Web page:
Today’s guest post is from Broke Grad Student founding member and catalyst of the College Money Network. Please subscribe to his blog to receive the latest. This part of our “Back To School Shuffle” series, where we will be sharing articles on a variety of back to school topics and giving away an iPod Shuffle and other prizes.
As we grow older, we start to realize how much information our parents hide from us when we’re young. That’s right, Mom and Dad, the birds and the bees didn’t fool me. Okay, maybe it did for a little while, but just like everyone else, I figured it out.
There are certain topics that every parent dreads having to discuss with their children. Without a doubt, sex is the at the top of the list (it’s so awkward that we just call it “the talk”), but the only other topic I remember my parents avoiding like the plague is money. As I’ve grown older, I’ve started to realize why parents don’t like to talk about money, and it’s as simple as these five things.
1. Parents don’t know everything about money.
Parents don’t want to admit to their kids that they don’t know everything they should know about money. When I was a little kid, I was pretty sure my parents knew everything. How else would they have been able to keep answering my endless succession of whys? The truth is your parents may not have taught you about money management because they never learned it themselves.
2. The only way to learn is by making mistakes.
You can read, write, ask, and talk about money all you want, but until you actually do something with your money, you won’t learn anything. Knowledge is only half the battle. Knowing everything about a Roth IRA won’t do you any good if you never open one, and even if you do open one, there’s still a chance that you could lose your money. Learn from your financial successes and failures, and use the experience to help you fight the other half of the battle.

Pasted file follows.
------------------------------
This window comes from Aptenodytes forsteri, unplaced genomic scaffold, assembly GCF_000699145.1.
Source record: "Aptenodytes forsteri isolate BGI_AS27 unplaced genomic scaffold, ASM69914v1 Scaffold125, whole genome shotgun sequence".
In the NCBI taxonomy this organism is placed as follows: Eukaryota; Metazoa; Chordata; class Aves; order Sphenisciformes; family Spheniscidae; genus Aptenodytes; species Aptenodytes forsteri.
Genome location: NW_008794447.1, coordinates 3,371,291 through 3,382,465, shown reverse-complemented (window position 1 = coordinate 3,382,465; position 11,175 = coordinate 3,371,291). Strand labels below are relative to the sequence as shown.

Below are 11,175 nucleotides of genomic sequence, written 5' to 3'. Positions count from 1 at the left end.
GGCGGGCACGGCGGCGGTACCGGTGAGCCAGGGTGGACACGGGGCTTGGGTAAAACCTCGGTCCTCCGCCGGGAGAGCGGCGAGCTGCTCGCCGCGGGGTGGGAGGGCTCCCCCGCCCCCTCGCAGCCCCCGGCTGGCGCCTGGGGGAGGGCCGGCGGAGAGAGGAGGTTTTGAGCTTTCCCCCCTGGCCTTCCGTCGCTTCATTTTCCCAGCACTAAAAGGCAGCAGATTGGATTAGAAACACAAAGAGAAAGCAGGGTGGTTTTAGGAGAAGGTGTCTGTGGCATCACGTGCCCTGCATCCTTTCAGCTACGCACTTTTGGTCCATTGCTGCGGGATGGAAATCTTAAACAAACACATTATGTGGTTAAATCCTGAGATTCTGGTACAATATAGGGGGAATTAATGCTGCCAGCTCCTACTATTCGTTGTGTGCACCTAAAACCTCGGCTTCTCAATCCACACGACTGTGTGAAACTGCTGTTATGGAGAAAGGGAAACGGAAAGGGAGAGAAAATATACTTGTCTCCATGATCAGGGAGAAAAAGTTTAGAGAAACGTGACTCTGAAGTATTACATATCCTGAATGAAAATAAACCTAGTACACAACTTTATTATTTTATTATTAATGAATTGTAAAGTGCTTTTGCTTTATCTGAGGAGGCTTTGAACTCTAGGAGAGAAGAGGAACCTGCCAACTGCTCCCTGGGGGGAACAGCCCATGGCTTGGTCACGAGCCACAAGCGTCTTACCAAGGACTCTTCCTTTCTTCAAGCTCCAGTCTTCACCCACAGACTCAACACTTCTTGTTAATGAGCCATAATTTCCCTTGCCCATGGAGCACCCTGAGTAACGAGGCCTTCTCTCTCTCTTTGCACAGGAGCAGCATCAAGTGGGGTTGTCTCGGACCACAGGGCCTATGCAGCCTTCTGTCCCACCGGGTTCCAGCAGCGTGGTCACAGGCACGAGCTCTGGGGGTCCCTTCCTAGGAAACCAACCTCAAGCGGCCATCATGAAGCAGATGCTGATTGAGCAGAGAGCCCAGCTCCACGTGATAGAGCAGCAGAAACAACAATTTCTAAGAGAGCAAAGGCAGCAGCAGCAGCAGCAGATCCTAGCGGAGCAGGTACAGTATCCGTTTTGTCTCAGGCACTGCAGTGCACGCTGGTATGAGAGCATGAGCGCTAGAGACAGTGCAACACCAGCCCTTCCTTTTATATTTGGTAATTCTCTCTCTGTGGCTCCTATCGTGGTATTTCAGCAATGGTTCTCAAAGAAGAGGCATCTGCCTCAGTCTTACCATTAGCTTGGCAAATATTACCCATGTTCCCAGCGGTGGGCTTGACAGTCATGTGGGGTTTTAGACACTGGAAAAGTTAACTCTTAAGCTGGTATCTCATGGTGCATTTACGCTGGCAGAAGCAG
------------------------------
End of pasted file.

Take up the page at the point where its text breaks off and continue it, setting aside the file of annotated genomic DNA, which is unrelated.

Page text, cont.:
3. Never lend money to your friends.
No, I’m not talking about lending a few bucks to a friend to cover lunch. That’s fine in small doses. I’m talking about what to do when a friend says they have a great idea for a business and need some financial help to get started. Or maybe they found an awesome car but need to borrow some money to pay for it. The answer is simple — no. The only reason you should ever say “yes” is if you can honestly say that you wouldn’t mind never seeing your money again. Otherwise, don’t expect your friendship to last if/when they don’t pay you back.
4. Stuff does not equal wealth.
Just because someone has a lot of nice stuff — a luxury car, designer clothes, a big house, a boat for the weekends, etc. — doesn’t mean that they’re rich. In fact, it might just mean that they spend all of their money on stuff that they may not even be able to afford, which means they’re actually broke. Why don’t our parents teach us this? Because it’s natural to want to keep up with the Joneses, and they may be guilty of overspending themselves.
5. There are trade-offs to everything, including making a lot of money.
I have a rich uncle, and when I was growing up, my parents used to encourage me to talk to him to learn his money secrets. When I went to college, I became friends with someone whose parents are rich. Both cases are stories of self-made millionaires, and after hearing their stories, I’ve realized that there are definitely trade-offs involved. Forget about free time if you start your own business. It’s a 24-hour job. My parents may not be millionaires, but my dad always had the time to coach my little league baseball teams when I was growing up. That wouldn’t have been possible if he had been running a business at the same time. Nothing in life comes for free.
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